As a reference standard, we used qPCR Human Reference Total RNA (Clontech, Mountain View, CA). A high-capacity cDNA Reverse Transcription Kit (Applied Biosystems, Foster City, CA) was used for reverse transcription. The 500 ng sample of extracted RNA and reference standard RNA were used for reverse transcription. Quantitative real-time RT-PCR was performed in a LightCycler 480 (Roche Applied Science, Indianapolis, IN) using a QuantiFast SYBR Green PCR Kit (Qiagen) in a total volume of 20 mL. The samples were analyzed in duplicates. Human actin β (hACTB) was selected as a housekeeping gene, which was used for internal control of gene expression analysis. Keratin 19 (KRT19) was used as a target gene in this study, which is known as high expression of epithelial tumor cells. The sequences of primers used in this study are shown in Table 1. PCR amplification was carried out following the manufacturer's instructions. PCR products were subjected to electrophoresis on a 2% agarose gel.
The fluorescence intensity level was analyzed using LightCycler 480 Software (Roche). KRT19 mRNA expression was normalized to hACTB mRNA expression and presented as an expression ratio. Data were analyzed by Microsoft Excel and statistical analysis was performed using JMP 8.0 (SAS Institute, Cary, NC).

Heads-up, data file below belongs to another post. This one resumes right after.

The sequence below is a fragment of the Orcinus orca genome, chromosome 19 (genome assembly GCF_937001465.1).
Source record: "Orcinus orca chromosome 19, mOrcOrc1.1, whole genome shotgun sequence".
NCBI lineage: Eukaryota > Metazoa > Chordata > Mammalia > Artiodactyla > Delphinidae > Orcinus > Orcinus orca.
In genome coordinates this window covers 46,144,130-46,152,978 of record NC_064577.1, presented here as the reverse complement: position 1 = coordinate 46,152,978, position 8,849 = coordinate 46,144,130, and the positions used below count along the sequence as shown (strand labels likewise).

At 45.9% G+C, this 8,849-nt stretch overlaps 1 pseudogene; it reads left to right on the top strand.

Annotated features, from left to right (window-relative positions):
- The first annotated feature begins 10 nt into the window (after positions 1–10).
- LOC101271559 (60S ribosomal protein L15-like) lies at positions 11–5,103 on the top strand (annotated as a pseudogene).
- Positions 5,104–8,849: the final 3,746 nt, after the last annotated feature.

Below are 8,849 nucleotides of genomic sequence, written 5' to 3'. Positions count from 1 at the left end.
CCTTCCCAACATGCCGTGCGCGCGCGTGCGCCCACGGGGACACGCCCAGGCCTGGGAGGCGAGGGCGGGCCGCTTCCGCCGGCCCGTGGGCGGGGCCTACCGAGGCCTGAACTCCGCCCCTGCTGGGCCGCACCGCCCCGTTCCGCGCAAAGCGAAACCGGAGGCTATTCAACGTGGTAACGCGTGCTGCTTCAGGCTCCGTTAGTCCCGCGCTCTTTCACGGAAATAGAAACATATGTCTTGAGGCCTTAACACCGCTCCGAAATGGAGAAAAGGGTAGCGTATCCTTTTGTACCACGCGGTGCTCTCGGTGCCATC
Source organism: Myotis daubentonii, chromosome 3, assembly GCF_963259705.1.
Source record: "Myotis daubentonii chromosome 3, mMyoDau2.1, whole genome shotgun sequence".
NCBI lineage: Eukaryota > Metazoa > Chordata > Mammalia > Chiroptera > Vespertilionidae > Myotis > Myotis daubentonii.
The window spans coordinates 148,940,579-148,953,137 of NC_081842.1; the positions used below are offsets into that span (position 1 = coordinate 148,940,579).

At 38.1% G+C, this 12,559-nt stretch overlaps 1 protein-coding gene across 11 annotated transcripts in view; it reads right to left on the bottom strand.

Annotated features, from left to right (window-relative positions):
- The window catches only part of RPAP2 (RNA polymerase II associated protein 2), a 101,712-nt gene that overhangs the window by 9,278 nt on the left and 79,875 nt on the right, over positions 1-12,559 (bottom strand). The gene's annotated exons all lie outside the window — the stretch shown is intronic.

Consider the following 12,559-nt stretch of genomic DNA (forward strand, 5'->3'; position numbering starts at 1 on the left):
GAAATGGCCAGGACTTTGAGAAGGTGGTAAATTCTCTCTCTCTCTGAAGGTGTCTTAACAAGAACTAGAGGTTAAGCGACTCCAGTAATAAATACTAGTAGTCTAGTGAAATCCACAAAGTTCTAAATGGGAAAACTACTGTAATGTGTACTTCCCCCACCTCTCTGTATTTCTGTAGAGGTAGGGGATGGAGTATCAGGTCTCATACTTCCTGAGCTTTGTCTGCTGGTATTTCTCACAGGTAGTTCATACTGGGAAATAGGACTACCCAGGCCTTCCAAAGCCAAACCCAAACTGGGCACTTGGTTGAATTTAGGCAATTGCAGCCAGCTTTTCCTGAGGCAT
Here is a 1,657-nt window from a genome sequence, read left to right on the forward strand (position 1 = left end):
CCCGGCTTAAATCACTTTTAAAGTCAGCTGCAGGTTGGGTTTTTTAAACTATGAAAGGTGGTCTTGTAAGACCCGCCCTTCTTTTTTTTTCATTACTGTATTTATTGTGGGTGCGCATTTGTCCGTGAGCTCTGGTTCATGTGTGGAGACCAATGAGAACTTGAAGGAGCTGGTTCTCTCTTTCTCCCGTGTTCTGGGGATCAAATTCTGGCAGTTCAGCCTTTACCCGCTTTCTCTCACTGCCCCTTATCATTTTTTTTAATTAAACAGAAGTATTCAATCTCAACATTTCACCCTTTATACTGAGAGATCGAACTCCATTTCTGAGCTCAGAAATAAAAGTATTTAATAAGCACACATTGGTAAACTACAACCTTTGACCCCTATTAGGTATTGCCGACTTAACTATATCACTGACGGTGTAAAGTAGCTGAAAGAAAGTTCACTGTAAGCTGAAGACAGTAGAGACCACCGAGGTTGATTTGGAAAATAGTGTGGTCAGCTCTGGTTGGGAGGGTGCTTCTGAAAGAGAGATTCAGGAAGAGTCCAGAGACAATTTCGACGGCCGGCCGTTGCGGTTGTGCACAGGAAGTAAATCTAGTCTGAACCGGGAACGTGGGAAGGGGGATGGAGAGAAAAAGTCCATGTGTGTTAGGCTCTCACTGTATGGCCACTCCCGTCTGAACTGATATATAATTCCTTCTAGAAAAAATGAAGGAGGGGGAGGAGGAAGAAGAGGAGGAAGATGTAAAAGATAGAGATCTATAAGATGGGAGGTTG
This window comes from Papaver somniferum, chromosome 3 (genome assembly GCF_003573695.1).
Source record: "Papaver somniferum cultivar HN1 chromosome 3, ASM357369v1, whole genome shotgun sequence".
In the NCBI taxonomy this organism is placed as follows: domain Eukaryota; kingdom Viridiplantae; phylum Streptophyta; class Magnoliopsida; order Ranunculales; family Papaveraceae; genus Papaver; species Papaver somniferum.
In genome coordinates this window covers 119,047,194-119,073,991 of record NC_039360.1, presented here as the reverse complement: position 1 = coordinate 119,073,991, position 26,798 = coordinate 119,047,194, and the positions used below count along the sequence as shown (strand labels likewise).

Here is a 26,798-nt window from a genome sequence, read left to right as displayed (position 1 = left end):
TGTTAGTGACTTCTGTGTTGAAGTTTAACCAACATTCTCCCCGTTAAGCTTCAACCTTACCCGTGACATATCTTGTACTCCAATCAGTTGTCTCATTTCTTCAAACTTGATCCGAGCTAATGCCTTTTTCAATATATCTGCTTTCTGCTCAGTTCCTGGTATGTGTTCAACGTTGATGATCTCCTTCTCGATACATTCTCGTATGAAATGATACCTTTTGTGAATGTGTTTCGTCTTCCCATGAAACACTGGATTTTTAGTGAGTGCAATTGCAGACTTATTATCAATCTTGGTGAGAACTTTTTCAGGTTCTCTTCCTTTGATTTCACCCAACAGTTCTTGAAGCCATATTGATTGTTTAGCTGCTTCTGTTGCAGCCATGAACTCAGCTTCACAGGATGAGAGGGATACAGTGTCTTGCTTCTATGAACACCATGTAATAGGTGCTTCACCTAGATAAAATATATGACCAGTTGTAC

Quantity and Quality of Extracted RNA
RNA was extracted from all samples with a final elution volume of 50μl for both groups. The median amount of total RNA was 33.9 μg for group 1, and 35.8 μg for group 2. There was unevenness of the amount of extracted RNA because the amount of aspirates was not controlled. The mean ratio of absorptions at 260 nm versus 280 nm for the purity of RNA was 2.02 for group 1 and 1.97 for group 2. As for the quality of RNA, the mean RIN was 3.5 for group 1 and 6.3 for group 2 (Table 2). All RIN of each sample in group 2 was higher than that of group 1. The quality of RNA was significantly better in group 2 (P=0.0073, Mann-Whitney U test).
RT-PCR and Quantitative Real-time PCR